The first time the average moviegoer really paid attention to Jennifer Lawrence was the 2011 Oscars, when the young actress, lacking confidence but full of grace, appeared for her Best Actress nomination for Winter's Bone. Her floor-length red Calvin Klein dress was perfect: It seemed to hint at something simpler but still statement-making, lacking embellishment but no less awards-show-ready. Winter's Bone wasn't a giant hit commercially, but it had teeth, and the film was carried entirely on Jennifer Lawrence's hard-edged character, Ree. And, not even a month after her she turned heads as Hollywood's newcomer, she bagged the role of Katniss Everdeen in the little series called The Hunger Games. With that, she became one of the biggest stars in the world. But, even more importantly, she began to change the way we perceive young actresses. She made us — the media-barraged editors at Refinery29 and you, our media-weary readers — that it was okay to really love an actress because she was worthy of it.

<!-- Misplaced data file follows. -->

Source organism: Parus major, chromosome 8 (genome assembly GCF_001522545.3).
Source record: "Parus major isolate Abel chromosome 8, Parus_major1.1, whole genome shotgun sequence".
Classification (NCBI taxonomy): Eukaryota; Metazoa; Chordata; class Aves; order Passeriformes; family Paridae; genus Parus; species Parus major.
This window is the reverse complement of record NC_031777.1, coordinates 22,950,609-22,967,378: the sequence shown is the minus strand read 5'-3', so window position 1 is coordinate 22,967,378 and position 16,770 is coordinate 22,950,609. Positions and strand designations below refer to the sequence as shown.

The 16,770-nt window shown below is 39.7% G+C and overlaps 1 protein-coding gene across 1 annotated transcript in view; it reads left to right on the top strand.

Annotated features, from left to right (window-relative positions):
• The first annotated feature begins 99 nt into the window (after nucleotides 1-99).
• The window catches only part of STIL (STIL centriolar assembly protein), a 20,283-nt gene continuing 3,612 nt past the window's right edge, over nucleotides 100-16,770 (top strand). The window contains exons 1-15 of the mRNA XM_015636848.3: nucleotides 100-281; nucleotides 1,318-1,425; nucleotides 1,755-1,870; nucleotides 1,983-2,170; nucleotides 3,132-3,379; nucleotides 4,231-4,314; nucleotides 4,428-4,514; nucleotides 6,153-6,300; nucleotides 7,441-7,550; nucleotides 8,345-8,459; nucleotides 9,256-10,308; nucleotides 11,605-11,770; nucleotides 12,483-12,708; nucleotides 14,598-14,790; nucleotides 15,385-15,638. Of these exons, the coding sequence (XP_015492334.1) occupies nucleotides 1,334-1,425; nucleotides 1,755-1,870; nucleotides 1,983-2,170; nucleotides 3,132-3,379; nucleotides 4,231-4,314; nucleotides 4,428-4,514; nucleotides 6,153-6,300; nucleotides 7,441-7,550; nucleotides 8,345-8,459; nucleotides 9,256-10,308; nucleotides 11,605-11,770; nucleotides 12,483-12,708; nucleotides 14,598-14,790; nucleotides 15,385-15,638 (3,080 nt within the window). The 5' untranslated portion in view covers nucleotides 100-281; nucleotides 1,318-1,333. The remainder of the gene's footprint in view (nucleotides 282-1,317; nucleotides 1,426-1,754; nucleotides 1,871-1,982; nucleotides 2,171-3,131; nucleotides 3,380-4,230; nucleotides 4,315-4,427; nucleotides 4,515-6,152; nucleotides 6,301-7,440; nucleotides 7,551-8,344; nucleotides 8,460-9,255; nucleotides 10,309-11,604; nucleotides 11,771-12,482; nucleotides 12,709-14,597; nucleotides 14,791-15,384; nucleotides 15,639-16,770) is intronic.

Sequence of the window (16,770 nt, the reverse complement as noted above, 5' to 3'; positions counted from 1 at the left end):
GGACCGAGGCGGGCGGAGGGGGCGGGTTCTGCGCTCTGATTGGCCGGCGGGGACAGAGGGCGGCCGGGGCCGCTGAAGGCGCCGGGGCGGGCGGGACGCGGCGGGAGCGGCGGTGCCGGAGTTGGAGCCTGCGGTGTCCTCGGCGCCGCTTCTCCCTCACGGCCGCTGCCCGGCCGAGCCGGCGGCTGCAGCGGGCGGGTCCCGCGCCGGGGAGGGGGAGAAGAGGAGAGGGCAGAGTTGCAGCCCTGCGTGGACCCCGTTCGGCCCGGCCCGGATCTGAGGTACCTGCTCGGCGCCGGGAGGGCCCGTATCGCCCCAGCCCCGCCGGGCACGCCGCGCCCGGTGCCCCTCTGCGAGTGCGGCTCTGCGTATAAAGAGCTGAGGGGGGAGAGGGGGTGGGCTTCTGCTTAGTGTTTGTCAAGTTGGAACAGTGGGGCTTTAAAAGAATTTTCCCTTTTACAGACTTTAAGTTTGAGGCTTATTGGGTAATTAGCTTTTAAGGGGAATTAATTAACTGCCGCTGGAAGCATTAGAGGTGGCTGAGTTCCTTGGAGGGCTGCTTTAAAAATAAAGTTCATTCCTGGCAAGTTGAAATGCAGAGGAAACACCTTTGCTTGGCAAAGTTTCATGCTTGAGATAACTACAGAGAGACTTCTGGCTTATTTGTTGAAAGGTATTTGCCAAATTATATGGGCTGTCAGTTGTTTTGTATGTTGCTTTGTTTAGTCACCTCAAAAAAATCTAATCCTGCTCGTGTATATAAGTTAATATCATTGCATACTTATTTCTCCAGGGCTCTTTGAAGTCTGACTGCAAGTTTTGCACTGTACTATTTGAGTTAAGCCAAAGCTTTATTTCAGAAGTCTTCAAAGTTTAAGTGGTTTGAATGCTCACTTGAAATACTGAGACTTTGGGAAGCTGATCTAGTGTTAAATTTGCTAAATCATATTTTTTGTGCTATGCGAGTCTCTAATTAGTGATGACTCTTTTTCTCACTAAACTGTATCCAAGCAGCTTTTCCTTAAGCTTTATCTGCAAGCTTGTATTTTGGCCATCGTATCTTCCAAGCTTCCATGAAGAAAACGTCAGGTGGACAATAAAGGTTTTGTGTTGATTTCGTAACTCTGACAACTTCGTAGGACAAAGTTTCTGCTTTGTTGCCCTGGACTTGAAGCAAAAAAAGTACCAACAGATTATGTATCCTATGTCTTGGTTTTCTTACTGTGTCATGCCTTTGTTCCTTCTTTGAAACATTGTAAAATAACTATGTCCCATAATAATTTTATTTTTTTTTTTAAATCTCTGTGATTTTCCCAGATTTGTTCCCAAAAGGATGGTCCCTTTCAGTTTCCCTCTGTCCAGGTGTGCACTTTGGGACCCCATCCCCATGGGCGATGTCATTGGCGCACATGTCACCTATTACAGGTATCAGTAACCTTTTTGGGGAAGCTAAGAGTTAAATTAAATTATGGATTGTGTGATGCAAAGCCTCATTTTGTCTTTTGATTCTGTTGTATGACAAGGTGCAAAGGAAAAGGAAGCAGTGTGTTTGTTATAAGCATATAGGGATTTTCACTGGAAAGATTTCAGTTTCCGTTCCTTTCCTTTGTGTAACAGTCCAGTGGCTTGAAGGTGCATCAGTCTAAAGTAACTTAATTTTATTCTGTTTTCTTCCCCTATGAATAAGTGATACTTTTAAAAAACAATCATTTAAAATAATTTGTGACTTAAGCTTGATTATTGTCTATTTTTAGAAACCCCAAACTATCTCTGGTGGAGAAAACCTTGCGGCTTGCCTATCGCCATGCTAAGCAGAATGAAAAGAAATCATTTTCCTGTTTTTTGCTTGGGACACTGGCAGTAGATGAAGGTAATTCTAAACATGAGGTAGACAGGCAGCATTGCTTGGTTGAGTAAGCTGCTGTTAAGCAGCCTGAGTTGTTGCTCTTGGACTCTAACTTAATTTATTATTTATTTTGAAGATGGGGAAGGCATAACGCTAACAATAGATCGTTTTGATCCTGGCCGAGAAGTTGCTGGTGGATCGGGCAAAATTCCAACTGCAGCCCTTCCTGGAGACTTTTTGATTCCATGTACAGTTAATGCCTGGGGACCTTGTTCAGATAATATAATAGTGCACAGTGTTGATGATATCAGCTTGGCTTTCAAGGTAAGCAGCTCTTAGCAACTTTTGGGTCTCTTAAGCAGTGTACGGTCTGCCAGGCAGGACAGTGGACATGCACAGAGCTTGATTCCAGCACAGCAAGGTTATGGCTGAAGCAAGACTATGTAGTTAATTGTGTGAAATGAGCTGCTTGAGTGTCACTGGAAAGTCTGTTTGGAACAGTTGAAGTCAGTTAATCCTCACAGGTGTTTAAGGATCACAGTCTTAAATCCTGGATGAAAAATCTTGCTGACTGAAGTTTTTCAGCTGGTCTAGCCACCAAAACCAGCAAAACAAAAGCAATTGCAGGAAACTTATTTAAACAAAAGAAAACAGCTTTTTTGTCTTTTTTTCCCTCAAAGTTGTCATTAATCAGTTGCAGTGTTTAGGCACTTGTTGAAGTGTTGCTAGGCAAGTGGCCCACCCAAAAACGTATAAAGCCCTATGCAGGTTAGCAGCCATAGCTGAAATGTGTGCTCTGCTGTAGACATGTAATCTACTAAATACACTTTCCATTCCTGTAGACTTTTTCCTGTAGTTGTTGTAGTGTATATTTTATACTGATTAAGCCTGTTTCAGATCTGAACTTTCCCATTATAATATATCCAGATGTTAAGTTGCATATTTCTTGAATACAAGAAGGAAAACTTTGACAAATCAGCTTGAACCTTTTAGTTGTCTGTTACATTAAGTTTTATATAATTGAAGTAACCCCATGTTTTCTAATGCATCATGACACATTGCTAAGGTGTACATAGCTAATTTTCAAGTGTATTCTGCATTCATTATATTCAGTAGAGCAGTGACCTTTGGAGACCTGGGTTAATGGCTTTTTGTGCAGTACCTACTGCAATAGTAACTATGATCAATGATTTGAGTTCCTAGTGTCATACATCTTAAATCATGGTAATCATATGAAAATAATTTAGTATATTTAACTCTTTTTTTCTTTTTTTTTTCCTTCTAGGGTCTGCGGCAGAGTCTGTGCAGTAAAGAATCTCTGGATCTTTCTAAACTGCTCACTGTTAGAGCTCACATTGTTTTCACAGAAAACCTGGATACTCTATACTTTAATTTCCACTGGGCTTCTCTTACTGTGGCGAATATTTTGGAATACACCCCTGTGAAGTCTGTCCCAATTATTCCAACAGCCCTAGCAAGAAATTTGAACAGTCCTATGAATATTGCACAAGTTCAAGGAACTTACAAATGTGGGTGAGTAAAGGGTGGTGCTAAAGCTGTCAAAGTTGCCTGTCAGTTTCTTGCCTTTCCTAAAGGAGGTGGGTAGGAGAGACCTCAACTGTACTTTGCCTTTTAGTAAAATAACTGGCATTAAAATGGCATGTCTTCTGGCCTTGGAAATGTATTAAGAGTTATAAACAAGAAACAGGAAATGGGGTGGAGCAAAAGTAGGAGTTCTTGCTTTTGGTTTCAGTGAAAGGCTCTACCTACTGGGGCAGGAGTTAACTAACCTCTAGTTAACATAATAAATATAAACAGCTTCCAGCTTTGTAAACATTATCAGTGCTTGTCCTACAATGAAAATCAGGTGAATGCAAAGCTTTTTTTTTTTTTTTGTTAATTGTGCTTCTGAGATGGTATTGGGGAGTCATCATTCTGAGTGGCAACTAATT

Ask anyone who consumes any amount of Internet to describe Hollywood, and the words are familiar. Vapid, superficial, contrived, fake. Even the people who purchase gossip mags admit, hey, this stuff isn't real, but it is fun way to escape. For years, stars give the same interviews, and glossy magazines promise the same major scoop: So-and-so Star Finally Speaks! Here's The Real Whatsername! A-List Actress Like You've Never Seen Her Before! But, the truth is, it's the same talking points recycled and recast, because we all kind of implicitly realize this is an industry that deals in image as a currency. And, when those carefully crafted images fall or crack, we often see Real People, and Real People have problems. (Especially when they are surrounded 24/7 by Hollywood and end up, say, open-mouth kissing their brother, having their husbands ditch them for tattoo artists, or saying just the strangest things.)